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Neubaufahrzeug in Norway in April 1940
|Place of origin||Nazi Germany|
|Used by||Nazi Germany|
|Wars||World War II|
|Weight||23.41 tonnes (23.04 long tons; 25.81 short tons)|
|Length||6.6 m (21 ft 8 in)|
|Width||2.19 m (7 ft 2 in)|
|Height||2.98 m (9 ft 9 in)|
|Armor||13–20 mm (0.51–0.79 in)|
|75 mm KwK L/24 |
105 mm howitzer
|37 mm KwK 36 (L/45) |
2x 7.92 mm MG 13/34
|Engine||290 hp BMW Va or|
300 hp Maybach HL 108 TR
|road: 120 km (75 mi)|
|Speed||road: 25 km/h (16 mph)|
The German Neubaufahrzeug (German for "new-build vehicle" - a cover name) series of tank prototypes were a first attempt to create a heavy tank for the Wehrmacht after Adolf Hitler had come to power. Multi-turreted, heavy and slow, they were not considered successful, which led to only five being produced. These were primarily used for propaganda purposes, though three took part in the Battle of Norway in 1940.
During the 1920s and 1930s, a number of countries experimented with very large, multi-turreted tanks. The British built a single example of the Vickers A1E1 Independent in 1926. This inspired the Soviet T-35, which was built in limited numbers from 1933.
Development of the Neubaufahrzeug started in 1933 when the then Reichswehr gave a contract for the development of a Großtraktor ("heavy tractor") to both Rheinmetall and Krupp. Großtraktor was a codename for the development of a heavy tank, Germany being still forbidden to develop tanks under the terms of the Treaty of Versailles. The technical details of the Vickers A1E1 Independent were then available to the Germans as they were amongst the information sold to them by a British officer, Norman Baillie-Stewart, who acted as a German spy before his arrest in 1933.
The Rheinmetall and Krupp designs resembled each other to a great extent, the main difference being the weapons placement. Each had a main turret armed with a 75 mm KwK L/24 main gun and secondary 37 mm KwK L/45. Rheinmetall's design mounted the second gun above the 75 mm KwK L/24, while the Krupp design had it mounted next to the 75 mm KwK L/24. Both designs had a secondary turret mounted to the front and the rear of the main turret. These turrets were slightly adapted Panzer I turrets, with the standard machine gun armament.
Rheinmetall's design was designated PzKpfw NbFz V (PanzerKampfwagen NeubauFahrzeug V), and the Krupp design PzKpfw NbFz VI. It was intended that these designs would fulfill the role of heavy tank in the armored forces, but the design proved to be too complex and unreliable for this role. Nevertheless, development continued in order for the nascent German military to gain experience with multi-turreted tanks.
In 1934 Rheinmetall built two mild steel prototypes, both with their own turret design. Three more prototypes were built with proper armor and the Krupp turret in 1935 and 1936.
This propaganda role was extended with the German invasion of Norway, when Panzer Abteilung z.b.V. 40 (zur besonderen Verwendung - "for special purpose") was formed for supporting the invasion of Norway, and the three Neubaufahrzeuge were assigned to that unit. One vehicle was assigned to Kampfgruppe Fischer advancing north through the Østerdalen Valley, while the other two were assigned to Kampfgruppe Pellengahr advancing up the Gudbrand Valley. The one assigned to Kampfgruppe Fischer was immobilized with mechanical problems on its way to Lillehammer, while one of the two assigned to Kampfgruppe Pellengahr also had mechanical problems just north of Lillehammer. Only one tank actually made it to the front; it was immediately put in action with the German force advancing up the Gudbrand Valley with other elements of Panzer Abteilung z.b.V. 40.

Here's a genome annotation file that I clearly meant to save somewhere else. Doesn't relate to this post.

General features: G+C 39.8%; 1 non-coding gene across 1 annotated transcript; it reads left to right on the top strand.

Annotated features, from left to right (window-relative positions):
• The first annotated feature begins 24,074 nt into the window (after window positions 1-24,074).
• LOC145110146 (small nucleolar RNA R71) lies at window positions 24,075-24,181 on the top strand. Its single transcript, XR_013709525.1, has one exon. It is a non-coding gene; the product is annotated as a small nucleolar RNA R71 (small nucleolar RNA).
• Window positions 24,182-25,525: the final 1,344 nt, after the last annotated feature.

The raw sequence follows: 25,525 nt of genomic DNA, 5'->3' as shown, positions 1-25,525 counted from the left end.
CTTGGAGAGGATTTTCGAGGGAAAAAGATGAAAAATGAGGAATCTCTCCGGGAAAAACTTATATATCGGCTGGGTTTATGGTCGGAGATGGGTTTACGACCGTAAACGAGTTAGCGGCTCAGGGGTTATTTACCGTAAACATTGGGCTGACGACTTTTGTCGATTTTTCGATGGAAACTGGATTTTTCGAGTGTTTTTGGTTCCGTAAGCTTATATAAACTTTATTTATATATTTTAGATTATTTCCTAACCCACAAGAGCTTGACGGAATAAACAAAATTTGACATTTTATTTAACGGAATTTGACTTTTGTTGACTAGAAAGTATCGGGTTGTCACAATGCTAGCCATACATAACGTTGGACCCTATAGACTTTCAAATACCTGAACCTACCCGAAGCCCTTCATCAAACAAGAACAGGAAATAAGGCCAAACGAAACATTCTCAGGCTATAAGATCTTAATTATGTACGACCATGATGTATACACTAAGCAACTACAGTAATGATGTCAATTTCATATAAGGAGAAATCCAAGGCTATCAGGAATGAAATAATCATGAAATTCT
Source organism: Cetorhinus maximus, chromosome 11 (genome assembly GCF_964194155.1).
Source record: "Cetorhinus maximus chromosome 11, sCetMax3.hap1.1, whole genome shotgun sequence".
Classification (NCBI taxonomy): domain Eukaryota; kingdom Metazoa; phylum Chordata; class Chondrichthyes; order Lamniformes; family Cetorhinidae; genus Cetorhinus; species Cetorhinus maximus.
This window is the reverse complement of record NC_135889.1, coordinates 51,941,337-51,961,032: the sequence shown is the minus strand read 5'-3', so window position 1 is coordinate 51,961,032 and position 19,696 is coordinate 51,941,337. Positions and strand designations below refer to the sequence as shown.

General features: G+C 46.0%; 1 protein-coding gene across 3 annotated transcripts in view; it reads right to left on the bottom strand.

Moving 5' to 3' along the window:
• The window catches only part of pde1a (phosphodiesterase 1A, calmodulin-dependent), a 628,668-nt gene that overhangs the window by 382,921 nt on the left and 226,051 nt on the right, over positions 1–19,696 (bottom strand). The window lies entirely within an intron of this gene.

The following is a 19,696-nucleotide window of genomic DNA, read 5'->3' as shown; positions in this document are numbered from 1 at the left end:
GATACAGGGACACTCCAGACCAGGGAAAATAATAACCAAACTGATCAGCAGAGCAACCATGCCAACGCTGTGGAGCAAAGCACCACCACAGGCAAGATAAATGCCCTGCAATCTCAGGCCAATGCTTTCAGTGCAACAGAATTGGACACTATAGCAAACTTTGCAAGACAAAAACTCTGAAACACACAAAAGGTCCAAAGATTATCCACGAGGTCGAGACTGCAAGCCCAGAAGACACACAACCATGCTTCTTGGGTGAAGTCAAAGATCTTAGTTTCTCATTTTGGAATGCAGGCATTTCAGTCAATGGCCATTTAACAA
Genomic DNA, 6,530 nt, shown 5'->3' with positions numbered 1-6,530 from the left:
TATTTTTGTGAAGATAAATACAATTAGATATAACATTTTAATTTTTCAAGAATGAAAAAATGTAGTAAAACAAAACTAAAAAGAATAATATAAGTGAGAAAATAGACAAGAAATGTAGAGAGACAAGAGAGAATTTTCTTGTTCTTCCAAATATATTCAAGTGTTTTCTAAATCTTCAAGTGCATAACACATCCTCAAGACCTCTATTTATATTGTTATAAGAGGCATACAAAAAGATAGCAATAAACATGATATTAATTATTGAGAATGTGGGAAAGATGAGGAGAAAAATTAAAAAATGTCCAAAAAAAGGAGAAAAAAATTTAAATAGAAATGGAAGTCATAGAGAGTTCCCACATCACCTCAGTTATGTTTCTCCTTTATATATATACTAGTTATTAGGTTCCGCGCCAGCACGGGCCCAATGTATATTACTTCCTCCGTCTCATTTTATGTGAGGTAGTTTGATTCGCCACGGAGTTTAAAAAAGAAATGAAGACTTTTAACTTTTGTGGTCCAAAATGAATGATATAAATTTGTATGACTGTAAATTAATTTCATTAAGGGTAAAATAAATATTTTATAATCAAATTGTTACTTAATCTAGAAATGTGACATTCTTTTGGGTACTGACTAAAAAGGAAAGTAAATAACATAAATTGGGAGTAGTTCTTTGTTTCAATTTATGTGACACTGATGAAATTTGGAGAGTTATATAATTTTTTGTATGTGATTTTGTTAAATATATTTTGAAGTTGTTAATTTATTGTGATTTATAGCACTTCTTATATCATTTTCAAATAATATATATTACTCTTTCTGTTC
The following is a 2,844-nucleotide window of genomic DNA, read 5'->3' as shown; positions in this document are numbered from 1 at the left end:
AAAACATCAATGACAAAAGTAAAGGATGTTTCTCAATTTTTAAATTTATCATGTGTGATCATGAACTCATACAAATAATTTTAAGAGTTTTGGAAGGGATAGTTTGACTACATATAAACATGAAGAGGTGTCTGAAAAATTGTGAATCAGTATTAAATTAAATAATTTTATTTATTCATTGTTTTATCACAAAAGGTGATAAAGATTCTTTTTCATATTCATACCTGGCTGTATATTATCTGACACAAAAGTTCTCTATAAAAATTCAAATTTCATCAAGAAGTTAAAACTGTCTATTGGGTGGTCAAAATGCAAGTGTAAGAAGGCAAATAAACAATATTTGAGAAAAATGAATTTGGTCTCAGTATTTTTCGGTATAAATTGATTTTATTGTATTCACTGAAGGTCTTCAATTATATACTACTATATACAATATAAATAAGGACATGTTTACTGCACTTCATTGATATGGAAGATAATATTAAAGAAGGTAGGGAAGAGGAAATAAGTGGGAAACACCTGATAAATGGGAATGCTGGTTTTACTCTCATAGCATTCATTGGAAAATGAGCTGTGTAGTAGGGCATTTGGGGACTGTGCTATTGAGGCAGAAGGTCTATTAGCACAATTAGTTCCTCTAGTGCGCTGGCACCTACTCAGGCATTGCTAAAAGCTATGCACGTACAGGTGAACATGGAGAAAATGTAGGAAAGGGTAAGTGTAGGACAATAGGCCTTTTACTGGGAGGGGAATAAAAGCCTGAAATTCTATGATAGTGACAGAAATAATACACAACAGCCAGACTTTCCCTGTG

The Neubaufahrzeuge first saw combat against British and Norwegian positions on April 22, near the small town of Balberg at the far south end of the Gudbrand Valley. The British Expeditionary Force was equipped with 0.55 inch calibre Boys Anti-tank rifles that easily penetrated the Neubaufahrzeug. After dozens of hits, including one that killed a crew member, the tank retreated and the crew was hesitant to advance further. Other German units pushed further through, flanking the British forces and forcing them to retreat.
It is unclear what happened to the tanks after the Norway campaign, but none of them survived the war. The surviving vehicles were ordered scrapped in 1941, and this took place in 1942 according to documents captured by the British in 1945. The dates when the vehicles were scrapped are unclear, but it is thought that the beginning of the construction of the Sturer Emil prototypes dates from the same time.
The last known surviving Neubaufahrzeug was used by a Lehr instruction unit in late 1944 as a target for training the Volkssturm in the use of the Panzerschreck 43 and other anti-tank weapons.
- Chamberlain, Peter & Doyle, Hillary: Encyclopedia of German Tanks of World War Two: The Complete Illustrated Directory of German Battle Tanks, Armoured Cars, Self-propelled guns and Semi-tracked Vehicles 1939-1945, Silverdale Books, 2004 ISBN 1-84509-012-8
- Hauge, Andreas; Kampene i Norge 1940, Bind 1 (The Battles in Norway 1940, Volume 1). Krigshistorisk Forlag 1995 (reprint of 1977 original) ISBN 82-993369-0-2 (In Norwegian)
- Munthe-Kaas, O. ; Krigen i Norge 1940, Operasjonene gjennom Romerike - Hedemarken - Gudbrandsdalen - Romsdalen, Bind I-II. (The War in Norway, operations through Romerike-Hedmark-Gudbrandsdalen-Romsdalen, Vol 1-2). Den Krigshistoriske Avdeling 1955 (in Norwegian)
- Nilsen, Tom V.G. ; Tysk Panzer under felttoget i Norge Del 2: Panzerzug Horstmann & Neubaufahrzeuge (German Tanks in the Norwegian Campaign, Part 2). Mud and Snow, Historiske Militære Kjøretøyers Forening 2007 (in Norwegian)
- Spielberger, Walter J: Die Motorisierung der Deutschen Reichswehr 1920–1935, S. 332–347 Motorbuchverlag, Stuttgart 1979, ISBN 3-87943-612-6. (in German)